Tick – parasitic arachnid blood-sucking carrier of various diseases

New England has seen some exceptionally cold weather recently, and in between all the shoveling, icy commutes, and high heating bills, the last thing many people have on their mind is pests. Indeed, many insects die off or go dormant during the winter months, so other than the occasional little critter trying to sneak into your home for warmth, they’re not a huge concern for most of us.

Once the snow does melt, many people will be looking to go outside and enjoy a run, walk, or hike after being shut indoors for so long.  If you’re one of these people, you should keep ticks in mind. Yes, even though it’s winter, some ticks may still be out for blood.

Generally, ticks become inactive when the temperature falls below 35 degrees Fahrenheit. They’ll lie dormant underneath a leaf or debris pile, and–if there’s snow on the ground–ticks will stay buried beneath it.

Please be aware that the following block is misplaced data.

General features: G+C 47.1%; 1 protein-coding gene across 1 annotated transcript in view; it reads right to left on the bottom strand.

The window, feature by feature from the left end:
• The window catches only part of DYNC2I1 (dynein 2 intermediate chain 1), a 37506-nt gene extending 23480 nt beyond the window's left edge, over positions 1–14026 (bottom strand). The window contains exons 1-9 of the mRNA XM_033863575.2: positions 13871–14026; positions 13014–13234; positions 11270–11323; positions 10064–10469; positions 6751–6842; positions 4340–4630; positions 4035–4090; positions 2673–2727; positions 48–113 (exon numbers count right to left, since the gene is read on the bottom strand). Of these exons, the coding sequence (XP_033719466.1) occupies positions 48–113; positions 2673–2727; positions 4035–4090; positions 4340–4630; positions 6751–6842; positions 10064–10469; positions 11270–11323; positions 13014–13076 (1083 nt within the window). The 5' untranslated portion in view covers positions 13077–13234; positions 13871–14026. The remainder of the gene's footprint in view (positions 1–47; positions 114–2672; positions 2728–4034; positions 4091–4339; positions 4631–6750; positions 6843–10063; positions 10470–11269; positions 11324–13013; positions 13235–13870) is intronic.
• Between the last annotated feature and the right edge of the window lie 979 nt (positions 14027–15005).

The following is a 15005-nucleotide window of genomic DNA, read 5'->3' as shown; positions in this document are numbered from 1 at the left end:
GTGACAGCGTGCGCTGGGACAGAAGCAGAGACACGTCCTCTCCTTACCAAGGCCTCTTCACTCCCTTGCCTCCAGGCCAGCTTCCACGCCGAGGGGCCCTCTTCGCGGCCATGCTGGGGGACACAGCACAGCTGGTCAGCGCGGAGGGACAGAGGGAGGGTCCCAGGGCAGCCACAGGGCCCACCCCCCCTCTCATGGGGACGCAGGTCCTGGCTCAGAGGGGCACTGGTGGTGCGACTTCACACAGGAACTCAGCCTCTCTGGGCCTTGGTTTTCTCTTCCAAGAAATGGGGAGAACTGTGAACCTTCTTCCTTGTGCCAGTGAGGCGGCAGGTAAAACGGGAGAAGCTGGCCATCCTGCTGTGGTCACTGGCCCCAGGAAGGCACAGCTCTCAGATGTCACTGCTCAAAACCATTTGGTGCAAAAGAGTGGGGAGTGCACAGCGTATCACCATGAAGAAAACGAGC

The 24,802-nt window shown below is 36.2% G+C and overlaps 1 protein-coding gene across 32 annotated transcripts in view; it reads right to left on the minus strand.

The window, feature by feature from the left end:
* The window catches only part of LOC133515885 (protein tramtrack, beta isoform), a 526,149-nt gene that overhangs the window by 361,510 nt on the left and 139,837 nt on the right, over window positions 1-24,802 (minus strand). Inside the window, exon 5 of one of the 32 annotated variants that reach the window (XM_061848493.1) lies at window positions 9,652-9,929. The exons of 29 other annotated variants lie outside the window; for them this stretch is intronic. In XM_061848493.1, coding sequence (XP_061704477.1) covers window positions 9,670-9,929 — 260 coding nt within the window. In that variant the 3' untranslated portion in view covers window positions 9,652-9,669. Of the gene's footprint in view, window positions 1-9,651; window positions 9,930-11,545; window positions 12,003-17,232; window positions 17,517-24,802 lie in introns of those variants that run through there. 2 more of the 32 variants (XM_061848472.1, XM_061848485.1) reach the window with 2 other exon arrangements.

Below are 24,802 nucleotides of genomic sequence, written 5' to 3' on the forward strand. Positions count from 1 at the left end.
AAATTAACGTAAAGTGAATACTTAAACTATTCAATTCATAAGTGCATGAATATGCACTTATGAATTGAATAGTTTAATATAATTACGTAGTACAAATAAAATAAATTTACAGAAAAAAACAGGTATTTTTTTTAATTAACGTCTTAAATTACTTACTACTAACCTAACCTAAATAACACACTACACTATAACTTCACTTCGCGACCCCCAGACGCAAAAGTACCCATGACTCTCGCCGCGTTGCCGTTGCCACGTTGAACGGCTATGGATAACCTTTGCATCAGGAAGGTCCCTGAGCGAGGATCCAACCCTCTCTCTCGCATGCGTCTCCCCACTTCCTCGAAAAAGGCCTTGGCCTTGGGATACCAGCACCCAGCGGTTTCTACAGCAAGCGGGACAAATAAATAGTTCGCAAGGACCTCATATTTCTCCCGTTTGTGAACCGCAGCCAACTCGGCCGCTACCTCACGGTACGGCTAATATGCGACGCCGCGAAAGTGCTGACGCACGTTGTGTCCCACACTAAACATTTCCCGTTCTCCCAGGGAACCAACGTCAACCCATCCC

If the snow melts and soil temperatures heat up to 45 degrees, ticks can become active again. They will position themselves on vegetation in a stance that allows them to attach to any passing warm-blooded bodies. Ticks are extremely effective at transmitting diseases, and carry bacteria and viruses that can pass to their host. In addition, tick-borne diseases can be very difficult to treat.

If you plan on going for a hike or walking your dog once we hit a warm spell this winter, keep yourself protected!

  • Use tick repellent as appropriate.
  • Wear long pants and tuck your pant legs into your socks as appropriate.
  • Thoroughly check yourself and your pets for ticks once you return home.
  • Bonus tip for next year: Get those fall cleanups done! Leaf litter in the fall can become a  tick shelter in the winter! Some tick species, like the deer tick, use leaf and debris piles to insulate themselves during the winter.

As always, feel free to give Graduate a call with any pest-related problems. Happy hiking!

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